Give credit to Presbyterian College for trying something different when it brought in famous high school coach Kevin Kelley to be its new football program ahead of the 2021 season.
To often, schools are afraid to try anything outside the box, or do anything to rock the boat. But when you’re a Division 1 football program that doesn’t have scholarships or much in the way of success over the program’s history, taking a chance on someone like Kevin Kelley wasn’t the worst idea you could have.
But this was never going to be successful, and Kelley walking away amidst the major college coaching carousel going off is about what most sane people thought would happen. A great coach at a private high school where he has the talent edge in 99 percent of his games does not make a great, or even good, or even competent college coach, as Presbyterian fans and much of America realized after 11 games this season.
Kelley got off to a dream start with the Blue Hose, winning the first two games by finals of 84-43 and 68-3, getting national attention for those scores and even ending up on ESPN’s College GameDay, tricking people into thinking that his wild system that almost never punts, always tries onside kicks, and nearly always goes for two, was going to work and revolutionize college football. Nevermind that those first two games were against a really bad NAIA team, and a “school” playing its first season of college football.
Kelley’s first real test came after those two games, playing a solid but not great Campbell College team in his first game against NCAA competition. They lost 72-0.
Throw out the two wins over non-NCAA competition and the Blue Hose gave up over 60 points per game, and gave up over 460 yards of offense per game, and north of 230 rushing yards per game.
If you haven’t yet, go take a look at their season statistics, and it’s alarming how bad this team was on the football field. Despite running 215 more plays than their opponents, they gave up 82 touchdowns to their 57, a different of 35, that again includes the two non-NCAA wins. Throw those out, and the differential is 76 to 37, a more than 2:1 ratio against NCAA teams.
The list goes on and on of just how bad this team and this strategy was at the college level. Opposing runners AVERAGED 5.2 yards per carry against them. The Blue Hose turned the ball over 46 times, 42 of those coming against NCAA teams. In nine games they averaged over four turnovers per game just on interceptions and fumbles, and that’s not even taking into account all the failed fourth downs that gave opponents the ball in prime position to score easy touchdowns. They forced 17 turnovers for a differential of -29. It was borderline insulting to watch these games and basically let this guy run a science experiment on the players at Presbyterian as the score got worse and worse.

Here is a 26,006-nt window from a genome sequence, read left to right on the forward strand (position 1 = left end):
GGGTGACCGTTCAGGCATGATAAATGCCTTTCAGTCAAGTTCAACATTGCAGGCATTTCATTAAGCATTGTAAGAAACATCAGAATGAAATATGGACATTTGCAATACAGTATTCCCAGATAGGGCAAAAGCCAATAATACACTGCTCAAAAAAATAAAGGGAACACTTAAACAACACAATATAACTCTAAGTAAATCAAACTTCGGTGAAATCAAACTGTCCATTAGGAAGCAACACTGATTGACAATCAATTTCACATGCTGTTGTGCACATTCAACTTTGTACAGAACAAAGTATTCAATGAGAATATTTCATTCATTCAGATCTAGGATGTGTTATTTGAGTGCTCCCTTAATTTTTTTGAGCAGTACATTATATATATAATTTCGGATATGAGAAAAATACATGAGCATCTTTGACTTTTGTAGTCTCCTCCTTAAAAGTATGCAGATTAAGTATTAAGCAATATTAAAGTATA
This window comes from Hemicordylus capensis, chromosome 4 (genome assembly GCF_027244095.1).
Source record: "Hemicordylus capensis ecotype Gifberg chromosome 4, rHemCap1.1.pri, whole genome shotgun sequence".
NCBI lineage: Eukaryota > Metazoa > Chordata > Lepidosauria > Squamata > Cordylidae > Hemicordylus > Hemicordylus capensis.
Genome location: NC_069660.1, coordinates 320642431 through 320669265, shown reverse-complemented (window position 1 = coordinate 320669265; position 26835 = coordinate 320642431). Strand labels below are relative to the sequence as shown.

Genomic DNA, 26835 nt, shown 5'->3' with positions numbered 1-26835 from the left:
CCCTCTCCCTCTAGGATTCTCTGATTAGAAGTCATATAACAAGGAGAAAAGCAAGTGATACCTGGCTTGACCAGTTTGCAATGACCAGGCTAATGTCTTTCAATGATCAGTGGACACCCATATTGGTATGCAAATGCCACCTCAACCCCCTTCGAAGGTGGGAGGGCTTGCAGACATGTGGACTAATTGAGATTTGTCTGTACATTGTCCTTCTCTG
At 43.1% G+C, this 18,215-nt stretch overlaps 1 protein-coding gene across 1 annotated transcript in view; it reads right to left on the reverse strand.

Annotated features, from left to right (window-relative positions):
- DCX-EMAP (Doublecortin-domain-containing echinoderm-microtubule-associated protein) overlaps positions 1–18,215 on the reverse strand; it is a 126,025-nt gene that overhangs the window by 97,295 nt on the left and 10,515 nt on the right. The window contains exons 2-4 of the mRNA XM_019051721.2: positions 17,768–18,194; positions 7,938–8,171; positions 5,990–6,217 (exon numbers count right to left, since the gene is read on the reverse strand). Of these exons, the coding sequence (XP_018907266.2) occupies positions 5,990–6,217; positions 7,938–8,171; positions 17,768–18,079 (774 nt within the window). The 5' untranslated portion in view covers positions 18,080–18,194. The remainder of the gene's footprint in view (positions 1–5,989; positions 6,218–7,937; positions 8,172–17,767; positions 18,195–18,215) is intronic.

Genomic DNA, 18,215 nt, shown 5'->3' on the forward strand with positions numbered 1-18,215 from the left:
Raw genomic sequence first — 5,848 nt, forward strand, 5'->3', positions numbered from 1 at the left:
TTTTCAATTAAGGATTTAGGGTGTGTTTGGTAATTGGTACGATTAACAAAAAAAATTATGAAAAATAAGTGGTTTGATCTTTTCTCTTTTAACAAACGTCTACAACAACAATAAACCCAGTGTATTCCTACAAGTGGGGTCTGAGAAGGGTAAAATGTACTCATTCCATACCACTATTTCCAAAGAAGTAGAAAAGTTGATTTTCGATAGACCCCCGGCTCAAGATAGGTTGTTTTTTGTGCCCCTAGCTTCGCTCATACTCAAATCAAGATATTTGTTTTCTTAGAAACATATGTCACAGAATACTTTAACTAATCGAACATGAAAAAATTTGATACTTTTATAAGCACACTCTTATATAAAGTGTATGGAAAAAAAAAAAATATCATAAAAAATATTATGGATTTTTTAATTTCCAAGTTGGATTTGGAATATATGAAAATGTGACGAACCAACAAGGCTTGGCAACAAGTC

And then Kelley had the gall to say in his farewell social media post that they were proud of having the No. 1 passing offense in the country and the No. 3 total offense in the country, that again, needed 215 more plays than their opponents to get there and included two games against non-NCAA teams, and bad ones at that.
Since Kelley stepped down, a number of defenders have come forward using some variation of, “Well he didn’t have scholarship players, how were they going to be good?!” To which I point to the eight other teams in the Pioneer League that Presbyterian played this fall, who also don’t offer football scholarships. They beat Kelley to the tune of 472-202 in those eight games. Eight games against equal competition, and they got beat by an average of 59-25. Maybe his “ideas” on football are just stupid? Or too far to the extreme?
As one of my Twitter followers put it after everyone was raving about Kelley’s start, and then subsequent drubbings as the season went on, “It’s like his fans are missing the forest for the trees with this strategy.” Which perfectly sums it up.
Are coaches often too conservative and punt or settle for a field goal too often on 4th and 1? Yes, and they should go for it more often on 4th and short to try and control the ball, or possibly get a touchdown instead of a field goal try. But that doesn’t make going for it on 4th and 13 from your own 22 when you’re down by 10 a good or smart decision. It just means you probably aren’t going to convert, and the opponent is suddenly automatically in field goal range, or needs just a couple plays to score a touchdown, turning your 10 point game into 17 points. I’m not going to say it would have changed the season, but 17 times this season Presbyterian went into the red zone and came away with ZERO points because of Kelley’s thinking and refusal to take the points when they were there.
It’s the same with his decision to always onside kick. You march down the field, score a touchdown to make it a one-score game…and your next thought is to onside kick and give the opponent the ball at your 45, one first down away from a field goal attempt and back to a two-score game? Make it make sense. Throw in that they were 9 of 48 on onside tries (18.75%) and over 80 percent of the time you did score, the defense had their backs to the wall.
Maybe Kevin Kelley’s philosophy and overall thoughts on football would have worked better at a school with more talent, but the same questions come up even if you have that advantage. Because in NCAA football, you don’t get to play 11 NAIA teams, or religious schools in a strip mall, and then celebrate how good you are.
Was taking a chance on Kevin Kelley a bad idea by Presbyterian? When you take into account what the program is and has been, not at all. But to think this was going to fix the program or do anything other than turn it into a reddit/r/cfb meme was foolish. There was only one way Kevin Kelley’s time at the school was going to end, I just didn’t think he’d, ironically, punt after one season.